At any rate I feel your pain, but also see lots of money coming your way. The environmentals have big mouths and dumb ideas but are real thin on solutions and real free with someone elses money.
     
  16. BIGDAN315

    BIGDAN315 Well-Known Member

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    Ummm Hog feul ????
     
  17. Turbo21835

    Turbo21835 Senior Member

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    Basicly bark, sawdust, and woodchips. Common name for the left over products at sawmills, and paper mills. They call it hog fuel. Not sure on why on the hog part, but the fuel part is because a lot of paper mills have their own power generation set up based off of buring these left over materials.

    The thing i dont understand is it was stated that enviro crowd has a problem with these products, yet at some point in time they came from the ground. Flyash, ash left over from burning coal. Coal came from the ground, not good to put back in the ground? Yet it is used in fertilizers. Lime and cement, Come from the ground in the form of limestone. Then it is ground up and heated and blended with a few other materials to make both products. How is that bad to put back in the ground? Hell ground up limestone, yet again, is used in agriculture extensively. :beatsme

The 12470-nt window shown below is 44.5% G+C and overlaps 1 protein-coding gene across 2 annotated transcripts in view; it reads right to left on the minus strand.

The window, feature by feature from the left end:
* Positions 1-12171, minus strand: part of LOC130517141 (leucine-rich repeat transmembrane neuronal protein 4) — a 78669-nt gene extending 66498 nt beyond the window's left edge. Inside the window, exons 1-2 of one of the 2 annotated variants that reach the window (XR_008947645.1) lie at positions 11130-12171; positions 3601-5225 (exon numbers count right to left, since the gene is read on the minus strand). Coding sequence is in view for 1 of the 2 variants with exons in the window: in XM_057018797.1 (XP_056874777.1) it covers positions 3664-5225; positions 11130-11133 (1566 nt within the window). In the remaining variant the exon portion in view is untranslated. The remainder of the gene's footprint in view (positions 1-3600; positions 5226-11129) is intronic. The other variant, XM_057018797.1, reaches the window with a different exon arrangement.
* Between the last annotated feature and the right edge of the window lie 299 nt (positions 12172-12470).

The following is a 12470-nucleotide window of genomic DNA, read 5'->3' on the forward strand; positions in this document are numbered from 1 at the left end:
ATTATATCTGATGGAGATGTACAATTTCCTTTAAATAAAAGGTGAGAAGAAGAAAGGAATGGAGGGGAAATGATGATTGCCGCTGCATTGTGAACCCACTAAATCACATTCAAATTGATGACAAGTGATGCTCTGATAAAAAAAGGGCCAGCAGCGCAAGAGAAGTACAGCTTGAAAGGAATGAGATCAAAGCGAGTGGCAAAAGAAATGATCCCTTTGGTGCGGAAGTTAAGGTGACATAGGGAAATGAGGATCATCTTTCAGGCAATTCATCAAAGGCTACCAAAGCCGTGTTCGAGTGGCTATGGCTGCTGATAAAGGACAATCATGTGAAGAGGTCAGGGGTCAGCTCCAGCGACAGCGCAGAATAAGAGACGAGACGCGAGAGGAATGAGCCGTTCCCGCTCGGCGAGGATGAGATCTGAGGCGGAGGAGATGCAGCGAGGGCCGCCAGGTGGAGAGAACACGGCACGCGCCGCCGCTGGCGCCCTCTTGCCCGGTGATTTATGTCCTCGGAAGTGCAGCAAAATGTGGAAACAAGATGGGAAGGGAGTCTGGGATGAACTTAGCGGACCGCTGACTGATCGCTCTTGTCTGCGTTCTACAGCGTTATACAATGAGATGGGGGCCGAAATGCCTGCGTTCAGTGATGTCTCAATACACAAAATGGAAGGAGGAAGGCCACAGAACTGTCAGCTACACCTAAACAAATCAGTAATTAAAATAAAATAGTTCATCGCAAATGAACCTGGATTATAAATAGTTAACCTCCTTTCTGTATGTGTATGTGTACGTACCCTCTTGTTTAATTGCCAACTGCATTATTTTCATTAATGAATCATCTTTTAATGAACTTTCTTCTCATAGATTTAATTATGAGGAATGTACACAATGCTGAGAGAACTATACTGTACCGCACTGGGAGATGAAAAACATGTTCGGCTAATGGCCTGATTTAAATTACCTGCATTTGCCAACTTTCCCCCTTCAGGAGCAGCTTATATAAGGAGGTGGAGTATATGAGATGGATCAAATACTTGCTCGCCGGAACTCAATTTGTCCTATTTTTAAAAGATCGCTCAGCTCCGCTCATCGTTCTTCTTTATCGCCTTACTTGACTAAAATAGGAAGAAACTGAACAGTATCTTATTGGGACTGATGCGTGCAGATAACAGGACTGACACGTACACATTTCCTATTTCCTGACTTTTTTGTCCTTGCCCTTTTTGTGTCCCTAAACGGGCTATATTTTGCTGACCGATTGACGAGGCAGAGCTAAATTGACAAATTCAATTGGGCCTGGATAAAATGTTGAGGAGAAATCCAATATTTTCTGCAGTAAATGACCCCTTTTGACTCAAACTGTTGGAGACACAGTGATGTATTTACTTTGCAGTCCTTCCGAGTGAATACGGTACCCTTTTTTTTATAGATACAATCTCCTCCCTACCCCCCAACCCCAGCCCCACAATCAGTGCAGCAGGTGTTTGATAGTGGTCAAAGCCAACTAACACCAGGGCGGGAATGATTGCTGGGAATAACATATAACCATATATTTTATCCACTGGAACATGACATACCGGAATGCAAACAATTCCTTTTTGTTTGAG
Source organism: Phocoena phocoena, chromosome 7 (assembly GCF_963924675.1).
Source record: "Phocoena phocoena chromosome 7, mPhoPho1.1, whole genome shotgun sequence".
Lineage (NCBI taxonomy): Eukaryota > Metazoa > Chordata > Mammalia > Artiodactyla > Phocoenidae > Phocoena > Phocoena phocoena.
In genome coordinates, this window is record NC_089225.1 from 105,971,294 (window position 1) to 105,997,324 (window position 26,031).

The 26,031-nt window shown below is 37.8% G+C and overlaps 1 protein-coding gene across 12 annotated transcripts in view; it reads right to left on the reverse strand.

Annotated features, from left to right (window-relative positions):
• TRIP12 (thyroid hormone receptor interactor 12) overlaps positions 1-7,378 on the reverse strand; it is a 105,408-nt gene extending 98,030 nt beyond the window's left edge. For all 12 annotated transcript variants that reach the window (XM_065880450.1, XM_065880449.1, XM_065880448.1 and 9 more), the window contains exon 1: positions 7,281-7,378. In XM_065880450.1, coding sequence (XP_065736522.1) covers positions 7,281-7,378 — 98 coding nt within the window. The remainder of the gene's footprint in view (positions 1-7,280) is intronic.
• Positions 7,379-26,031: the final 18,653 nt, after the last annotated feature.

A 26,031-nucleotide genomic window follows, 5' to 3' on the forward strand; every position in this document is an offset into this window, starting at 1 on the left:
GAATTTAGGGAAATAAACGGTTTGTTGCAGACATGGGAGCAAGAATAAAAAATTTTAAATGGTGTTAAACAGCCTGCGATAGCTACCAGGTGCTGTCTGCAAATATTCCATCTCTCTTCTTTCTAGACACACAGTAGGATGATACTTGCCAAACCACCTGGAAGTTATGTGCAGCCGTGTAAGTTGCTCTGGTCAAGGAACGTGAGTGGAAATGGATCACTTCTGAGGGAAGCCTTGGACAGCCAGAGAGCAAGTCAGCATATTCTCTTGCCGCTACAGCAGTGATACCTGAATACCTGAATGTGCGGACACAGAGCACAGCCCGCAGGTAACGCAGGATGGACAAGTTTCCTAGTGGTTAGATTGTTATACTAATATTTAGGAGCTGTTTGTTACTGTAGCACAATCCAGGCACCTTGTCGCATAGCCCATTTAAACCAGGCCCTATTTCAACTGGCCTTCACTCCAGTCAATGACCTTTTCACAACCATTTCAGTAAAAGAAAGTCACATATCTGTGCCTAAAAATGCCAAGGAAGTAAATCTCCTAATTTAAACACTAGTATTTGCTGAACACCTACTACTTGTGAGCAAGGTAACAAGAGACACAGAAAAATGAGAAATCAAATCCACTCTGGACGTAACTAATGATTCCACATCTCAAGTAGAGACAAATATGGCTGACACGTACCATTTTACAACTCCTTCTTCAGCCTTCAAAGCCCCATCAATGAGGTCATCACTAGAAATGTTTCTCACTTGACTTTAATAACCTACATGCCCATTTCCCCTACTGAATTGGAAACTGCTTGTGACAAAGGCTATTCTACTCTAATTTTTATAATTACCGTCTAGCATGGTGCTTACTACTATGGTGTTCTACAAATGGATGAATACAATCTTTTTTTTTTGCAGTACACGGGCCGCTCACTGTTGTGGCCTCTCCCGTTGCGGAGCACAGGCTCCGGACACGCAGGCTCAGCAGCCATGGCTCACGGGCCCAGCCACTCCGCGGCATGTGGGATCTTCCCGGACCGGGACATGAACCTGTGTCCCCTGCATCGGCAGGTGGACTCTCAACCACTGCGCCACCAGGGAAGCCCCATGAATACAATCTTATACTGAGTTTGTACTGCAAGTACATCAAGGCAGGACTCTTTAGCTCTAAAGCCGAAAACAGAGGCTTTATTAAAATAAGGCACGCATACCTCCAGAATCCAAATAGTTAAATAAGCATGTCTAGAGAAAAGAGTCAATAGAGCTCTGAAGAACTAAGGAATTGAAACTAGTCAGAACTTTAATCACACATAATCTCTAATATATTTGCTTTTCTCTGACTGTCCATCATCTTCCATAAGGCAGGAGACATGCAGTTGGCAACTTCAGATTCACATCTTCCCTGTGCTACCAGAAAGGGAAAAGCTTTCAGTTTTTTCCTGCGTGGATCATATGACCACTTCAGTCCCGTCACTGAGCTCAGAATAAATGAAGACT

18. trainwreck

    trainwreck Well-Known Member

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    thank you for all your info. we got a long boom zx 200 today so we can sit on hard ground or large wood pads and move the mud/water mess where it needs to be. when this area gets full we will move to the next place,or if this are get so wet that we can do nothing we will move sooner and then come back after some of the water is gone. they have changed the haul away number no to 300,000-400,000 yards of mud that will be put in 4-6 dump sites.